"I've loved, loved, loved, and it's been an honor being with the USA Basketball team," Krzyzewski said in the interview. "And to coach the team and work with Jerry these seven years has been marvelous.
"And we're in a good spot," Krzyzewski added. "We need to keep building."
Krzyzewski led the Americans to Olympic gold in 2008 and 2012, and a world basketball championship in 2010. The Americans also won bronze in the 2006 worlds, their first tournament under his guidance, and haven't lost a game since.
The Americans automatically qualified for the 2014 World Cup of Basketball in Spain by winning gold in London. Colangelo originally said he planned to name a new coach around the new year, but put off those plans so he could talk to Krzyzewski once the Blue Devils' season was finished.
The delay created speculation Krzyzewski was open to a return, but he told ESPN Radio that USA Basketball wouldn't make an announcement during the season, anyway.
If Krzyzewski is indeed finished, Colangelo will first have to determine if he wants to stay with a college coach or go back to someone from the NBA. Before Krzyzewski, the Americans had been led by someone from the pros since 1992, when NBA players were first allowed to play in the Olympics.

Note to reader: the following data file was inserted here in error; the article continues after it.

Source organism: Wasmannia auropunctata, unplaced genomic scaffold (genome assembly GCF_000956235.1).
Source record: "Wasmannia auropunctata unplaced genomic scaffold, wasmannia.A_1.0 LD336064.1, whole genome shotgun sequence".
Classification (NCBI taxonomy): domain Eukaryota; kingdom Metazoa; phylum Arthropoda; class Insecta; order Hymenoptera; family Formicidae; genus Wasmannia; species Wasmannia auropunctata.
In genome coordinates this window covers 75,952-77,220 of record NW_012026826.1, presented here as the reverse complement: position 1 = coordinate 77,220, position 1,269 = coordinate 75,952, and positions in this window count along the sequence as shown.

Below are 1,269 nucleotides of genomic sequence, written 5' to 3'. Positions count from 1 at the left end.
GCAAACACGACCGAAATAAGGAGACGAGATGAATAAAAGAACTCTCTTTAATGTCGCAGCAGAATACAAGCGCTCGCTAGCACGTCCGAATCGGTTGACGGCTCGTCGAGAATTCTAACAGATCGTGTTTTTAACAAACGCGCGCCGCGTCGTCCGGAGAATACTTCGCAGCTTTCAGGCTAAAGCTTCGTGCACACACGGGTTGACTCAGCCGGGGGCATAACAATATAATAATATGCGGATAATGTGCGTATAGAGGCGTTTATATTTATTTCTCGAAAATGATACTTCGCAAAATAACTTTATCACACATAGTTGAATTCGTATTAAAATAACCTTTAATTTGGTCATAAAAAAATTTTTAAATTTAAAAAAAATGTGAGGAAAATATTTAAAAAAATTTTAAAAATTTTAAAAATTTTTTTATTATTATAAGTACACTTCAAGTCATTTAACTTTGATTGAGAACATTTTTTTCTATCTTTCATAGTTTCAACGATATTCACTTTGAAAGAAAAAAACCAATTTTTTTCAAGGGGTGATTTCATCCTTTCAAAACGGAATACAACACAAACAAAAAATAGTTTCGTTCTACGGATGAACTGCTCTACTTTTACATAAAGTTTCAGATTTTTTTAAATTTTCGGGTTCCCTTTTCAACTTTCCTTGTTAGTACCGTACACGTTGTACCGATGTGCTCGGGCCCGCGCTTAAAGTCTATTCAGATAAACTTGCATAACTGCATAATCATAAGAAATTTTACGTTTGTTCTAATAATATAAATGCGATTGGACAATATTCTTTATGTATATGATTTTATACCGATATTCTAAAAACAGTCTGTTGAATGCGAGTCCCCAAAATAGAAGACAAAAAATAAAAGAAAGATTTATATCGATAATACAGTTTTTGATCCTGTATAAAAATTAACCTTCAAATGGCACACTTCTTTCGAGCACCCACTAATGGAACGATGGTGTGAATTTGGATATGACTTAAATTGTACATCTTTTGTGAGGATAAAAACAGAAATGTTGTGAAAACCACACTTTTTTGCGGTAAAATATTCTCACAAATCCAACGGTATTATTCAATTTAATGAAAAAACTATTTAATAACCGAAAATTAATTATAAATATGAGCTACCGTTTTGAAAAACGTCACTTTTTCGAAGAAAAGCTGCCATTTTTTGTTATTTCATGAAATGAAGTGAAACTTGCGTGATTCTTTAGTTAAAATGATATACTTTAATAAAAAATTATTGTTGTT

But after a bronze medal finish in 2004, two years after an embarrassing sixth-place performance in the worlds, Colangelo was given control of USA Basketball and hired Krzyzewski, who has been on the staff of 12 U.S. teams since 1979.
• Fisher rejoins Thunder, not planning on retiring: At Oklahoma City, five-time NBA champion Derek Fisher isn't planning on his latest stint with the Oklahoma City Thunder being his last chance to play in the league. He has just one goal in mind and he'll wear a reminder of it on his jersey in every game.
Fisher chose No. 6 to wear on his uniform, to represent his quest for a sixth NBA title. He won five alongside Kobe Bryant with the Los Angeles Lakers and for the second straight season will join the Thunder for the stretch run to try and help Kevin Durant win his first.
"It symbolizes something for me in terms of No. 6 but it also symbolizes for me the reason why I'm here to be a part of this team and that's to help get No. 1," Fisher said Tuesday after his first practice.